the music. And of the relationship between the pianist and the
Q. Does Szpilman's artistry also inform your view of the character,
a man of great self discipline who is able to endure this terrible
A. It's probably in his nature, the same dedication that it took
to be able to become that great a pianist. So I would see a correlation
between that inner strength and that level of focus but I think
they are very different things. Finding something you love and
wanting to give it your all, and having the discipline to do it
is very different from being able to endure a level of torment
and sadness that would seem so overwhelming. To stay and continue
to hang onto life takes a tremendous amount of strength under
those circumstances. I guess it helped him.
Q. You must have felt at times that your own discomfort was
as nothing compared to what the characters in the story went through.
A. It was minuscule compared to the level of real suffering that
exists in this world currently, and has obviously existed in the
past. I felt that I owed that much, at least, to go there. It
was awful really, there were really excruciating times. There's
an emptiness and a longing that you experience when you're really
starving that I hadn't experienced until now.
I couldn't have acted that without knowing, it's different. As
an actor you can call upon similar emotions and try and conjure
up these past feelings and torment yourself into re-experiencing
them in a sense. But in this case, I've experienced loss and sadness
in my life but not like this. I wanted to know the desperation
that comes with hunger, and also it was very important to Roman
that there was a very clear difference in my physical appearance.
I lost 30 pounds in six weeks.
Q. Was the diet closely supervised?
A. Well they supplied me with someone who was supposedly knowledgeable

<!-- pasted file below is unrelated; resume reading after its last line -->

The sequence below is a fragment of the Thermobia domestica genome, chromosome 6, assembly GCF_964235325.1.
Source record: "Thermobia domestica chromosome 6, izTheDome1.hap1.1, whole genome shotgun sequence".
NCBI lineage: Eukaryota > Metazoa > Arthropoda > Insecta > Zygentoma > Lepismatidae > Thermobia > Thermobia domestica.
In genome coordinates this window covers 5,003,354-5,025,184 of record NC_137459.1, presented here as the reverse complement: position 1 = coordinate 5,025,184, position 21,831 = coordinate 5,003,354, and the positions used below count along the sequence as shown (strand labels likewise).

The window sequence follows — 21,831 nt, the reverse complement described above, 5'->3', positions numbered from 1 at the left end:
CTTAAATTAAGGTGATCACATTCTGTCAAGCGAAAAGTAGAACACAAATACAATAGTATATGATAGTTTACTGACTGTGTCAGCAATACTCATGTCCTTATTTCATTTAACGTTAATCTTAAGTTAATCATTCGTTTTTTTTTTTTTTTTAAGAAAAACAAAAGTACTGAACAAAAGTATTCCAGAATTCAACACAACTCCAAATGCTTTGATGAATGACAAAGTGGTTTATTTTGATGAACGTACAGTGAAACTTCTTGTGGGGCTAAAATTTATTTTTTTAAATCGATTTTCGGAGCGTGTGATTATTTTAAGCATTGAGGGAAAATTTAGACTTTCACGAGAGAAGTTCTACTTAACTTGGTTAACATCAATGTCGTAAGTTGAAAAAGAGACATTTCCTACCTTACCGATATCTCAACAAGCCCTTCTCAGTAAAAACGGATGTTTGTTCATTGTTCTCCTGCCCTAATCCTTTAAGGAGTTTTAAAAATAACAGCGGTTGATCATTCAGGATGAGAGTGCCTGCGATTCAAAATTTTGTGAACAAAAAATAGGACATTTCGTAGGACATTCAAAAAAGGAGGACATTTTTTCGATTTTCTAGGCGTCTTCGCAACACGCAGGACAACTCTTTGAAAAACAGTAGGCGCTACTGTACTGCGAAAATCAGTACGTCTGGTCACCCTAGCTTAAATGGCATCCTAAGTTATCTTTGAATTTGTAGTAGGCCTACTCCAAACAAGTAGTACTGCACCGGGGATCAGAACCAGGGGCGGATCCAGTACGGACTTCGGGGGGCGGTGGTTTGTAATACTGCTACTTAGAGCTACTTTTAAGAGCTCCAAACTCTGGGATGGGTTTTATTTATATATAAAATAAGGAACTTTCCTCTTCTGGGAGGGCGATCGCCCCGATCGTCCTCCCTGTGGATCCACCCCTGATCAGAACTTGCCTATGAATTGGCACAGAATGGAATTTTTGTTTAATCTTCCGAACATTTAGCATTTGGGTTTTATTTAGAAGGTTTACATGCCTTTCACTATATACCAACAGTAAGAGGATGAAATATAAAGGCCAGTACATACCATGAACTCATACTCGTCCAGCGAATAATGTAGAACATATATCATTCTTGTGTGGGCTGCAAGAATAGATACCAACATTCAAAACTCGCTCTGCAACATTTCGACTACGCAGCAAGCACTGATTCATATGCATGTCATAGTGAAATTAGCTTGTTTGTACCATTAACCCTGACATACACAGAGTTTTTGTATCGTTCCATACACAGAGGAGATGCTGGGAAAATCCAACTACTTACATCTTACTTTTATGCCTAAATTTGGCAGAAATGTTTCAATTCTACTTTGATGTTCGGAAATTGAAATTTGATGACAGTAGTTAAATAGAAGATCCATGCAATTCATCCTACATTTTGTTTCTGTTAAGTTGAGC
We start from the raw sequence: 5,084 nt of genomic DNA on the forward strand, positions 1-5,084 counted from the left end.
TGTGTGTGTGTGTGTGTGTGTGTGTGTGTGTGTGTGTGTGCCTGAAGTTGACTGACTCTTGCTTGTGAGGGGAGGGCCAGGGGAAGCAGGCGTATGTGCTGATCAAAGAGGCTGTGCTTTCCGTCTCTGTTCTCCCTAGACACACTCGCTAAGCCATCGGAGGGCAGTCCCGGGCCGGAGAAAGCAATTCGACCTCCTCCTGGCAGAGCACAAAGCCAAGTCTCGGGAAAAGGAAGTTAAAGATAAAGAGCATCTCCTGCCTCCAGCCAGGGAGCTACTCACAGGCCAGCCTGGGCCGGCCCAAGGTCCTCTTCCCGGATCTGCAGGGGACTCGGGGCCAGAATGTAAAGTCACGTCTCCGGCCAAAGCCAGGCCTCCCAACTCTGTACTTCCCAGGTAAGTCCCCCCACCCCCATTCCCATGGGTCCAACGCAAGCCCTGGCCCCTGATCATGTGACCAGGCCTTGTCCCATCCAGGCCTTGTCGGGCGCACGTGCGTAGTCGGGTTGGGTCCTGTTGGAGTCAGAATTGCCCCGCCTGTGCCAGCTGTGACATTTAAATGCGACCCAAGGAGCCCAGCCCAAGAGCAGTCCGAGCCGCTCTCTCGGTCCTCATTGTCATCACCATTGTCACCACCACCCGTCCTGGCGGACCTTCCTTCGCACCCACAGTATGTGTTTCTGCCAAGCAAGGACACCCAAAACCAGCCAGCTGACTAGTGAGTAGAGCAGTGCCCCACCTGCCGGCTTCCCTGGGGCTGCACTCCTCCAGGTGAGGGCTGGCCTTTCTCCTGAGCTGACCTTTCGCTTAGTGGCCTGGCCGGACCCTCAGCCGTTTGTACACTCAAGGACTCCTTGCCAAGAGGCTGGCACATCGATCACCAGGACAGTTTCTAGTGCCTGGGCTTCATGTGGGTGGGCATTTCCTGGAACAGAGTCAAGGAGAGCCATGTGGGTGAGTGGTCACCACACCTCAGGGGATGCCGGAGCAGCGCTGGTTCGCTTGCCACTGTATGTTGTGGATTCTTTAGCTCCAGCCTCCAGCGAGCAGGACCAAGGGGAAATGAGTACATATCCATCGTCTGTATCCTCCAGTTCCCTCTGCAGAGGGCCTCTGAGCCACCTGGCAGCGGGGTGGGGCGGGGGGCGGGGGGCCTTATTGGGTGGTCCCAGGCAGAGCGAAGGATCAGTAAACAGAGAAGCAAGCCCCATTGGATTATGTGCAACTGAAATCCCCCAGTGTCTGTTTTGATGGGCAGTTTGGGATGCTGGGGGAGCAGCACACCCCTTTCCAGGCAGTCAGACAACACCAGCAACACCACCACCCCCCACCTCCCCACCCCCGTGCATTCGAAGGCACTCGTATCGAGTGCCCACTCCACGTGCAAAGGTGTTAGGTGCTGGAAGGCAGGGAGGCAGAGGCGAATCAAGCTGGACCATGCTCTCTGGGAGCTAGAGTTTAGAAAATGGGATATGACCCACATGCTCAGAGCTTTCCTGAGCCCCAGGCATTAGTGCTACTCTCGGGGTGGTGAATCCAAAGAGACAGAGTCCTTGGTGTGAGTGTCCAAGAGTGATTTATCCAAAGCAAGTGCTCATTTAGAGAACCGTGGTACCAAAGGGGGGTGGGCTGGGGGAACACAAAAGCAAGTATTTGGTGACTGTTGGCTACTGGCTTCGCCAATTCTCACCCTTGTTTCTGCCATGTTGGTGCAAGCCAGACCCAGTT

in the field but part of it was telling me not to drink too much
water which I agreed to, but I'm sure that's not too healthy.
It looked good. It felt terrible, but it looked good. And in doing
that it became very real. I had no energy for anything else but
that, for piano lessons, dialect lessons, rehearsal and thinking
about food. Missing everyone and everything good. At that time
I was also immersed in the memoirs. It put me right in the character.
I wanted to feel that I was experiencing him, I wanted to feel
the journey and I did feel it. There were times when I was concerned
that I might not be able to get out of that state of mind because
I didn't realise how far it had taken me.
Q. Were you never concerned about putting your own health at risk?
A. I have mixed feelings about risking my health, because I hadn't
really done that before. I didn't realise at the time what a great
story it was that I had lost 30 pounds for the role, at the time
I was just doing it out of necessity, I was in it and I'd see
Roman and he'd tell me I was getting there. I didn't see far ahead,
I tried to take each day and do all I could for that day and then
go to sleep and wake up the next day and see what I could do.
In this case it was worth it, on a number of levels.
Aside form anything else it's made me see things clearer, and
also made me very aware of how much pain and suffering exists
for so many people. I really appreciate the simpler things. It's
very easy to complain, and I still do, but less. I'm more aware
of my good fortune and simple things like my sanity, and food,
having some bread, shelter, family.
Q. How easy was it to put the weight back on when you needed
A. It was strange because it totally screwed up my eating habits.
I was so consumed with thoughts of food for so long that I had
this insatiable appetite. I had to slowly start eating a bit because
it was supposed to be very unhealthy to eat a lot, but within
the first week I had to do a scene where I had to devour all this
sausage, and he kept shooting the scene because he wanted something
different. With each take I had to eat a tremendous amount of
this sausage, and I was literally sick because my body couldn't
metabolise it. Then, when I was able to eat more I couldn't stop.
Q. Wasn't that a little worrying?
A. It concerned me at first because it changed the way I metabolised
food and my body reacted differently for a while. I looked different,
in my face and my body, I gained the weight differently and I
thought I'd completely screwed up my metabolism because it re-set
me into a kind of storage mode. I'm fortunate in that I have a
pretty fast metabolism and can eat what I want to eat. I was concerned
but I'm 160 pounds now, or probably 155. I'm a little under what
I normally am.
Q. After all these serious roles are you looking to lighten
up with something in the future?
A. Yeah, I need a break, I need a little lighter journey at some
point. I'd like some romance at some point, if it was well written.
That would be great. It's a different process, but it's somehow
less fulfilling. I don't like to suffer but somehow I find some
kind of greater connection to the work when I do.